By including the baseline measurement as a predictor variable (ANCOVA), preexisting differences will be controlled, enhancing the sensitivity of the analyses. To interpret the magnitude of the effects for the different outcomes, we will estimate effect sizes (Cohen’s d). All statistical tests will be two-sided and considered significant if p < 0.0125.

All primary outcomes and secondary outcomes as listed above will also be analysed at T2 (6 months) to evaluate longer-term effects, using the same analysis procedures.

The cost-effectiveness of the interventions will be determined by analyzing patterns and costs of healthcare utilization and effects on quality of life. Costs will be estimated by combining the reported frequency of health care use by participants with country-specific unit costs for each service domain. Quality of life will be measured by combining EQ5D5L with country-specific preference weights. We will evaluate the robustness and consistency of results in population-specific outcome measures EORTC, FACT-G and CQOLC. Data will also be collected on the types and amounts of informal care provided to patients in each arm of the study, to investigate if the amount or patterns of informal care change as a result of the intervention. The outputs will be mean costs of care for patients in each arm of the study, cost per year of life gained (if survival is affected significantly by the intervention and the costs in the intervention groups overall are higher), and (if appropriate) the additional costs of achieving a better quality of life outcomes (including estimates of cost per quality-adjusted life-year gained).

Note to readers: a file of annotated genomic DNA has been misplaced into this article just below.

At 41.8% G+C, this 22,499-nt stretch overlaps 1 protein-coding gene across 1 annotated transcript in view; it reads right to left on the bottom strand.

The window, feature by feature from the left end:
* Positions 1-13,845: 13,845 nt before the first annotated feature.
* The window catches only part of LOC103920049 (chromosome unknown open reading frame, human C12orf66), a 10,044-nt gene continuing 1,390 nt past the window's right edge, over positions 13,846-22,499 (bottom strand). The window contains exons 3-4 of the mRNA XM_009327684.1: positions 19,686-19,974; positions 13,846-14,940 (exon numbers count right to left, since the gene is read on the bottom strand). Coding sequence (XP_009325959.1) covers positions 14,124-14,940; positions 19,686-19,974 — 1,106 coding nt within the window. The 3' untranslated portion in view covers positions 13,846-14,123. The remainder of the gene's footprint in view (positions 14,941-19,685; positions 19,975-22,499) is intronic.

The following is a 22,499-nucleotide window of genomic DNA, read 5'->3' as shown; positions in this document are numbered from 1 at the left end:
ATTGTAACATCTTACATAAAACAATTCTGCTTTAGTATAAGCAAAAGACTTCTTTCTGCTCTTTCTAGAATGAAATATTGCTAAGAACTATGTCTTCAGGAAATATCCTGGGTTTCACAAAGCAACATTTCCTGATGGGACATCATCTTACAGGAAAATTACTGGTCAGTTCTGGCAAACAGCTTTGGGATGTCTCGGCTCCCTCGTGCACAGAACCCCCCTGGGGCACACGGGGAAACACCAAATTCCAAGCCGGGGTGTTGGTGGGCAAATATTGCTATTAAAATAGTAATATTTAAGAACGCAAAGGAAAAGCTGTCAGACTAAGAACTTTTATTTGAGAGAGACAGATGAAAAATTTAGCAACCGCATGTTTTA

1. (3)

    Exploratory hypotheses testing

For all exploratory endpoints, two-sided statistical tests will be considered significant if p < 0.05.

  1. a.

    For the outcomes that are measured identically for the patient and the caregiver, we will assess the effect on the dyad as a whole (i.e. both patient and family caregiver). For the outcome instruments that led to comparable estimated differences between FOCUS+ and standard care and iFOCUS and standard care, the effect will be assessed on the dyad as a whole by adding an extra level (dyad) to the linear regression model.

  2. b.

    For each of the primary and secondary endpoints, subgroup analyses will be performed using formal interaction tests to explore the extent to which the outcomes of the trial differ by country, gender, and socioeconomic status. Interaction terms between respectively country, gender, and socioeconomic status on the one hand and the trial arms on the other hand will be added to the analysis models. For the country variation multilevel mixed model analyses will also be performed to additionally account for potential clustering by country (i.e. participants nested within a country). Outcomes will be analysed with country as random factor.